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Corruption and the Feminization of Poverty in Sub-Saharan Africa

Faith Wambura Ngunjiri


Corruption is the cancer that is killing African nations, causing untold millions of African people to die from diseases, famines, AIDS, wars, and other disasters that would otherwise have abated if handled competently. Using examples drawn predominantly from Kenya, but relevant to other African countries, this paper considers how corruption impacts women, especially as it relates to the feminization of poverty. It suggests that corruption has worsened an already bad situation by diminishing scarce resources, and disproportionately affecting women and their children. It suggests that curbing corruption is critical to the emancipation of women, the eradication of poverty and the welfare of all Africans, both men and women.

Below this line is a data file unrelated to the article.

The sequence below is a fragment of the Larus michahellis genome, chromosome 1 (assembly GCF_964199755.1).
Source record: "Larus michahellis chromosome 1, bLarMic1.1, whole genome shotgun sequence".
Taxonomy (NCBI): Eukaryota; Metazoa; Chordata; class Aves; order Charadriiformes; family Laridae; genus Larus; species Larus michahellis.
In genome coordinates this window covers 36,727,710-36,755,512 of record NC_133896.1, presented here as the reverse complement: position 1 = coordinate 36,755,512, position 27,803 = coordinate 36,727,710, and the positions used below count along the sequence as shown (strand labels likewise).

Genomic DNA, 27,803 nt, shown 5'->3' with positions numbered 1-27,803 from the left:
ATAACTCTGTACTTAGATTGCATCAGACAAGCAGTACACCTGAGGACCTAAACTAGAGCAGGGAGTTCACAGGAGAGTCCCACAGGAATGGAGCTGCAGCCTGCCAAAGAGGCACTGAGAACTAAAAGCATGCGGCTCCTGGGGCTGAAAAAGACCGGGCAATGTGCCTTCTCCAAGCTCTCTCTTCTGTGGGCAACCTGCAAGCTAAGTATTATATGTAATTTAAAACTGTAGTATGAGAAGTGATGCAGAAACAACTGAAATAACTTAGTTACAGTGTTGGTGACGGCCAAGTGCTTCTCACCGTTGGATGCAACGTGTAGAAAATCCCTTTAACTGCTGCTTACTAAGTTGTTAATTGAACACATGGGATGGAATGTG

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JENdA: A Journal of Culture and African Women Studies. ISSN: 1530-5686 (online).
Editors: Nkiru Nzegwu; Book Editor: Mary Dillard.

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